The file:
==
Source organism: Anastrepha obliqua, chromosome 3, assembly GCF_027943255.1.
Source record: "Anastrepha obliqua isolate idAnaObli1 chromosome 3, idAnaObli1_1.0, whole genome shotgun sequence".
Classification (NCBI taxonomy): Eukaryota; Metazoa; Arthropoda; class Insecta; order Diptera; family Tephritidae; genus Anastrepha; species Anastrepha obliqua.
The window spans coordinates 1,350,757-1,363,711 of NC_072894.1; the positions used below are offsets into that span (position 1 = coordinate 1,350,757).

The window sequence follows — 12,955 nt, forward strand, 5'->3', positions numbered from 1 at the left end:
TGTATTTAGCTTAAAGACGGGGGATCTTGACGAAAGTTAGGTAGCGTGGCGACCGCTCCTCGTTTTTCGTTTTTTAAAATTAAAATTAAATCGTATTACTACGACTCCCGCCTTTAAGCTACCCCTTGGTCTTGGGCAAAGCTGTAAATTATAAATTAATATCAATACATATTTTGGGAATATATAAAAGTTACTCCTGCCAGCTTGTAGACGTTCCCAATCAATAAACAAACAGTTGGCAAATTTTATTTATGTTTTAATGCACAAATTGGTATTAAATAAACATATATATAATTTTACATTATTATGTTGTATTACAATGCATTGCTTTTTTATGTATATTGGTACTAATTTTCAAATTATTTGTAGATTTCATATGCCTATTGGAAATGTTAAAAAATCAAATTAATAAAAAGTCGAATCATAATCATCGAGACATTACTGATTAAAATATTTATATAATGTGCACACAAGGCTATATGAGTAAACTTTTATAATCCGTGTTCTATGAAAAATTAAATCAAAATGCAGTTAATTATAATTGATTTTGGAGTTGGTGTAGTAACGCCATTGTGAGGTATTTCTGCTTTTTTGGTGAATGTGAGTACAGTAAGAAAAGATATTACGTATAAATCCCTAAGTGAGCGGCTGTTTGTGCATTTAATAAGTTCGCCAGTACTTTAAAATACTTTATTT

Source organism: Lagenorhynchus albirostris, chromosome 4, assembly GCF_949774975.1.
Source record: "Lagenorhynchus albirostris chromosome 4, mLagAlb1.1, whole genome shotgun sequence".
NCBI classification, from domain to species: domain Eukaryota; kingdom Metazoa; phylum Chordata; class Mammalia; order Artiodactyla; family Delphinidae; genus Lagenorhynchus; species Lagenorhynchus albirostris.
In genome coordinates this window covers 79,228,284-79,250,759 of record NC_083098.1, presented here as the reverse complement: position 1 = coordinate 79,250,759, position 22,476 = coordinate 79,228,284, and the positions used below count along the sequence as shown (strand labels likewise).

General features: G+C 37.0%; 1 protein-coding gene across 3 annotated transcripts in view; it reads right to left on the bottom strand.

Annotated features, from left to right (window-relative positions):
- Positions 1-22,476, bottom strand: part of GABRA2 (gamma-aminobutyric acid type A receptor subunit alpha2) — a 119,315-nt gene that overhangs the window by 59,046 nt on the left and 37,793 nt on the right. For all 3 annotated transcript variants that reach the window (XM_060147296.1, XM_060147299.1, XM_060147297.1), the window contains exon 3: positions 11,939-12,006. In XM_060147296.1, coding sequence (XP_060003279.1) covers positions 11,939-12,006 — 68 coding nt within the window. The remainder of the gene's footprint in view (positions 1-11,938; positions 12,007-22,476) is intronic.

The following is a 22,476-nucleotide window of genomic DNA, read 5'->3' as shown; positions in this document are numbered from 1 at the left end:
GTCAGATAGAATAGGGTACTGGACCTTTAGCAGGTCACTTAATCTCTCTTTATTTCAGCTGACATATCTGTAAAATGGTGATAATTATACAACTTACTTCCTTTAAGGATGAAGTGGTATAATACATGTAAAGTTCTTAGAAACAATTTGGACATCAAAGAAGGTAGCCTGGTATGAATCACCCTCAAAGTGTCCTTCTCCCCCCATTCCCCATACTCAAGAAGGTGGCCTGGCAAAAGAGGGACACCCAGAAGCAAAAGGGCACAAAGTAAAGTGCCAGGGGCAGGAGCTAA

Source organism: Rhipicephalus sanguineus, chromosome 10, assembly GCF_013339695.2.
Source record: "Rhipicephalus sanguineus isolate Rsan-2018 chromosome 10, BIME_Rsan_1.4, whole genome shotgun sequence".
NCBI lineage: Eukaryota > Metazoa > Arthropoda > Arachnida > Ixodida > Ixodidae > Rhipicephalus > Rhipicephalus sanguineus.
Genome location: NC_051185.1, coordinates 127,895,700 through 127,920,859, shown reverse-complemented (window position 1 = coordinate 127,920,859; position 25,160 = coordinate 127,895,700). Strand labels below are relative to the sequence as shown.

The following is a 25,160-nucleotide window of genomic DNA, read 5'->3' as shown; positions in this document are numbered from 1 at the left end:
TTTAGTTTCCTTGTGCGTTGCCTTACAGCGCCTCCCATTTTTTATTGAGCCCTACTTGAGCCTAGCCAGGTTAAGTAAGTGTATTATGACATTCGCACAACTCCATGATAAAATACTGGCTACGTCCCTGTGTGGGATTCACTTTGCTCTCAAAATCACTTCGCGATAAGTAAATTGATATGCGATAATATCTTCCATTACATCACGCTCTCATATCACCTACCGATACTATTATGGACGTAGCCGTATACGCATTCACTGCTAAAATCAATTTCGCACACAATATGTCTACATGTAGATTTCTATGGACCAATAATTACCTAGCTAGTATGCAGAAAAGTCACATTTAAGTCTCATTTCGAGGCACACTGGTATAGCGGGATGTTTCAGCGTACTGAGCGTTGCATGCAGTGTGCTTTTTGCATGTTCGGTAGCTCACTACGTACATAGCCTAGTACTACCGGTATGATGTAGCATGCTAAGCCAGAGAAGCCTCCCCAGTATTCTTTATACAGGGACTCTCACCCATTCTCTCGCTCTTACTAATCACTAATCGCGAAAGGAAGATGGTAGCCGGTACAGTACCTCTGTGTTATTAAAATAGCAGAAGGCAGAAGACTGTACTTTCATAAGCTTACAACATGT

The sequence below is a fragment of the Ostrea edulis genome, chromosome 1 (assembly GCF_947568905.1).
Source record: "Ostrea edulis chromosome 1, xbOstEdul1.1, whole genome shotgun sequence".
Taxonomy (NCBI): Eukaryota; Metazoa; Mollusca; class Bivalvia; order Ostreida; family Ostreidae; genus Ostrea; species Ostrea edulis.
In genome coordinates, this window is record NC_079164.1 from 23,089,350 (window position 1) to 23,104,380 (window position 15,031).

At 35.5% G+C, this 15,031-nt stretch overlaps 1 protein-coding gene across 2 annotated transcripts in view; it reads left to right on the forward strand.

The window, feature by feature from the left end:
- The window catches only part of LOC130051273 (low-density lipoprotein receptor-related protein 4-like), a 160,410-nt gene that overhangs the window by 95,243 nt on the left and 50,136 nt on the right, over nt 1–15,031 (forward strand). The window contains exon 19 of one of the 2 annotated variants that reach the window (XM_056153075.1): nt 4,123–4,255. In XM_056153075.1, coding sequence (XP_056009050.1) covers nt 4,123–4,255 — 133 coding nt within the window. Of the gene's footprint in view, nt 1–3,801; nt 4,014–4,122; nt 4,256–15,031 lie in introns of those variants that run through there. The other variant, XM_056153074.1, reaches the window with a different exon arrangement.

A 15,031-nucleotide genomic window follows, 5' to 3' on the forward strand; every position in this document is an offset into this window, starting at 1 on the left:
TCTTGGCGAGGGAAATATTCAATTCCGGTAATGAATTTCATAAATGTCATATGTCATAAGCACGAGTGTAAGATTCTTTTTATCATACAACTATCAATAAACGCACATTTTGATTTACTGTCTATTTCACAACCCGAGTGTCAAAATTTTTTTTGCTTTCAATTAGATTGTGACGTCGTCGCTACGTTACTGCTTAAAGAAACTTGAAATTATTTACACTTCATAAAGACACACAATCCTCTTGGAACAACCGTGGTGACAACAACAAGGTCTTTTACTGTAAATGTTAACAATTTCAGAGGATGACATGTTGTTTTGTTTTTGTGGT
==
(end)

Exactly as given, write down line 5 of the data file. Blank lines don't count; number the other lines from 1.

The window sequence follows — 12,955 nt, forward strand, 5'->3', positions numbered from 1 at the left end: